Sunday, July 27, 2014

MVPs in the International Crown

So who won the most points for their team during the inaugural International Crown?

Inbee Park and So Yeon Ryu combined for 2 wins and each won a singles match, so together they accounted for 8 of Team Korea's 10 points.  Their only loss came to Sweden's Vikings on day 2.

Speaking of the Vikings, Anna Nordqvist got 3 wins and a halve, all of them coming with partner Caroline Hedwall except for her final individual victory against Japan's Mamiko Higa.  Hedwall had a tougher row to hoe, losing to Park today.  So together they contributed 7 of Team Sweden's 11 points.  Kudos, too, to Pernilla Lindberg for getting hot, contributing to a team win and getting a huge individual win against Ariya Jutanugarn, a much-higher-ranked young star who just had a bad week.  She's the reason they came in 2nd.

The champions from Spain had the most balanced team.  Azahara Munoz and Carlota Ciganda contributed 2 wins in team play and 1 individual win each.  Beatriz Recari and Belen Mozo halved their match on Thursday, but won as a team on Saturday and as individuals on Sunday.  The team's only losses came to Team USA on Friday.

Pornanong Phatlum was responsible for 6 of Team Thailand's 9 points, 2 wins coming in team matches and 1 individually against In-Kyung Kim.  (Kim, by the way, actually played great this week, but didn't get the points to show for it.)

Sakura Yokomine and Ai Miyazato were great as a team, winning twice and halving once to account for 5 of Team Japan's 8 pool points.  But they couldn't get it done against great competitors, Ryu against Yokomine and Munoz against Ai-sama (although if things had gone differently in the Ryu-Yokomine match on 17, the Munoz-Miyazato match would have mattered a lot more and might have ended up differently).  Let's also give Mika Miyazato a lot of credit.  She got Japan's only individual win and combined with Mamiko Higa for a win and a halve.  But she was definitely overshadowed by all the fireworks and drama Sakura and Ai-sama brought to their matches.

So while Nordqvist was the top points-getter, and Park and Ryu were the heart and soul of Team Korea, I'd say that Ciganda was the MVP of the International Crown and Mozo was the Cinderella.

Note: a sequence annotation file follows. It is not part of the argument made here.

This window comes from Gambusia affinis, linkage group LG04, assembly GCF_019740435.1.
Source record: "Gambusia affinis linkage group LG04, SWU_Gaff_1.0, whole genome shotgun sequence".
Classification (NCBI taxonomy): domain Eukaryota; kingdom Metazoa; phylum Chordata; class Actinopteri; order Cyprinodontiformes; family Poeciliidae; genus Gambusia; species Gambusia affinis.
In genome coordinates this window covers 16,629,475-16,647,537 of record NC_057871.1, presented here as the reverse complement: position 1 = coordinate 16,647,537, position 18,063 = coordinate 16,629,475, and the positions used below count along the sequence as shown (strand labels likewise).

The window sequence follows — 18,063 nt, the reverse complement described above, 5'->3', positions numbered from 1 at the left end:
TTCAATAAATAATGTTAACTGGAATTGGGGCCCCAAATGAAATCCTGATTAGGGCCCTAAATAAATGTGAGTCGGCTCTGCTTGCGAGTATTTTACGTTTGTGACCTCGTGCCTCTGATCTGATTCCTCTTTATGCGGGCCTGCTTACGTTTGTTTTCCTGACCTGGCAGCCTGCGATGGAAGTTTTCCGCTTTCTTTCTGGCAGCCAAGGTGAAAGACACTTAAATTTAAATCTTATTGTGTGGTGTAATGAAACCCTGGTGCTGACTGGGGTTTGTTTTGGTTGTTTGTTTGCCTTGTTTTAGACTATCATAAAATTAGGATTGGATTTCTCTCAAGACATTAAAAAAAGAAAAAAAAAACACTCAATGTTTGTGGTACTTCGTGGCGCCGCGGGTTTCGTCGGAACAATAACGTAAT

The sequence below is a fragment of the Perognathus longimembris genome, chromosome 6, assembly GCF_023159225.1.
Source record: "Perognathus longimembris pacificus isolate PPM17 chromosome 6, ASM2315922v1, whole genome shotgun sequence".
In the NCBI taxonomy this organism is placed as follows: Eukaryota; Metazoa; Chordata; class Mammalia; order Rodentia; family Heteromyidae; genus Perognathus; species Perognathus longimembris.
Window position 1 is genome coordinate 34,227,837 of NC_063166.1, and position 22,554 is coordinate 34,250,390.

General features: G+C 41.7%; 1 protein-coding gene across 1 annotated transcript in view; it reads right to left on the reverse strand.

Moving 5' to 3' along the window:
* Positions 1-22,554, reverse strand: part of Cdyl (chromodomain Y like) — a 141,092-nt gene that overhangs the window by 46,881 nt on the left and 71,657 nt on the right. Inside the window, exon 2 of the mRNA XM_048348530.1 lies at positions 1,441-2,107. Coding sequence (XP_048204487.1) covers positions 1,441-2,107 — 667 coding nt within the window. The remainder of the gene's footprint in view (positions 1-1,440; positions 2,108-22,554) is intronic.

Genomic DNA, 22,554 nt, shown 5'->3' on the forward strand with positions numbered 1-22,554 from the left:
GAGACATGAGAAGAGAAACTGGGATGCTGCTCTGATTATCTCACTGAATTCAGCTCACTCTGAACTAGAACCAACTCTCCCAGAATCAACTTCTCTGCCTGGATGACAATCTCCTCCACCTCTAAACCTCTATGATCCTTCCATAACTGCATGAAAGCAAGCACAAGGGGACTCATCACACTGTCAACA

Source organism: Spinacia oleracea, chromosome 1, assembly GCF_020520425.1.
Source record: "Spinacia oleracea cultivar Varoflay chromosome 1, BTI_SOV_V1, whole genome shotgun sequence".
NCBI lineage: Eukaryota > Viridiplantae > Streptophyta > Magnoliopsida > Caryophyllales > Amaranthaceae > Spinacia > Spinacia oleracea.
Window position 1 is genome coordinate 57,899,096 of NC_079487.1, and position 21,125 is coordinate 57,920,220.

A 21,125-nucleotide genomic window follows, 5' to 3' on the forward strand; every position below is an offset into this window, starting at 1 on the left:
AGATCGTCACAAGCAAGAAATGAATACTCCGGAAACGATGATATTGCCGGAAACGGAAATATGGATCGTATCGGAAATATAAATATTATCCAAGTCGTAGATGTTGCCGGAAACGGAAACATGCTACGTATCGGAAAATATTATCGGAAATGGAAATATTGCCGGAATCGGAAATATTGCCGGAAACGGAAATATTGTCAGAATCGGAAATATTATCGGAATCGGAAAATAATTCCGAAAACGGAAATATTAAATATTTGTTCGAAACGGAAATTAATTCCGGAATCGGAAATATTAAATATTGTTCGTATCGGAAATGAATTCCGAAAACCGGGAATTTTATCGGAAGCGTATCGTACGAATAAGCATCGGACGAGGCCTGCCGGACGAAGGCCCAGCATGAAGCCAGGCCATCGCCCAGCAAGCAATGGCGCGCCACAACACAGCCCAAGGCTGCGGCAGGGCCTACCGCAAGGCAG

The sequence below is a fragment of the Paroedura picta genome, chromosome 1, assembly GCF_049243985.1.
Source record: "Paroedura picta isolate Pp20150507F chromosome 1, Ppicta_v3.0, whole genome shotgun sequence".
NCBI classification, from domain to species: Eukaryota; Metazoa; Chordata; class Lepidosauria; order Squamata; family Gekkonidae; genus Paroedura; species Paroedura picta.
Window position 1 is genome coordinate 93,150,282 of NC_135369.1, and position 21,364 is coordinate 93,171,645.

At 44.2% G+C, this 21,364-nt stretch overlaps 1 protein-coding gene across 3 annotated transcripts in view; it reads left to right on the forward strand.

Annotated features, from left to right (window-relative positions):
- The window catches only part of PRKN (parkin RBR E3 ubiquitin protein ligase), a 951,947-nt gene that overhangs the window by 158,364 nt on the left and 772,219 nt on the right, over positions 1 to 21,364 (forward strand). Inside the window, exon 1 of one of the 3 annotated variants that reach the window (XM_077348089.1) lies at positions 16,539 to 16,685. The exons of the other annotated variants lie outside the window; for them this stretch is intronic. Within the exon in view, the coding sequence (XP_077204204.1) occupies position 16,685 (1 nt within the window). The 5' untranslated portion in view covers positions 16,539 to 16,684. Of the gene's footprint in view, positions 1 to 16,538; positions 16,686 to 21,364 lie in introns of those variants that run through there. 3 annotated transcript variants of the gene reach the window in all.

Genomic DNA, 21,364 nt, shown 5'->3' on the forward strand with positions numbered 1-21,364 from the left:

What awards would you give out?

[Update 1 (7/28/14, 11:14 am):  Here's bangkokbobby's take!]


So Yeon fan said...

Negative award to the commentators, who was laughing it up when Sakura hit her tee shot left on seventeen. Typical Golf Channel, no class announcers. They also changed the broadcast, time after the USA team was knocked out.

Colin N.Z said...

I thought we saw some great golf from all the players just some were a little more consistent than others. Like all tournaments the ball going half an inch one way or the other at times and we would see a totally different result but that's golf!!
Now Bruce you can go do a blog on Sadena Parks...

Colin N.Z said...

The tee times were changed due to the weather forecast so TGC had to change the broadcast times as well....still TGC coverage as a whole leaves a lot to be desired. Case of pay TV double dipping with far too many commercials.

Colin N.Z said...

I thought before the tournament the ROK still had the best team and the way the draw and results went the only time Spain needed to play and beat the ROK was in one match on the last day against NYC who currently is only just ranked #4 for ROK on RR. I expect in 2 years we will see a number of different players even within the same teams.

diane said...

Regarding Spain: As far as I can tell from comments by the players, they grow up in a match play-centric culture. The result is it's second nature to them. The current crop of Spanish women are really good. I expect they will generally dominate match play competitions for the foreseeable future.

Colin N.Z said...

Diane I'm sure that helped but as it worked out none of the Spain players had to beat any players in the top 25 RR to win this....That's not to take away from their great win though.

Unknown said...

I have a question. Were Sunday matchups based upon a random draw, or did each team decide which players would go up against which other country?

If it was the latter, I see a possible problem for the future. Countries which might be essentially out of it might try to influence the outcome, or be perceived as doing so, through their choice of which countries will face their top players or their weaker players. There could also be collusion with two countries agreeing to each put weak players up against each other.

The Constructivist said...

I heard the announcers say that each team independently submitted their #1-#4 golfers, without knowing how other teams would rank their players. They then got slotted into the spots you can find on the International Crown fact sheet:

But the fact sheet itself says the pairings are determined by a draw. Wonder which really happened?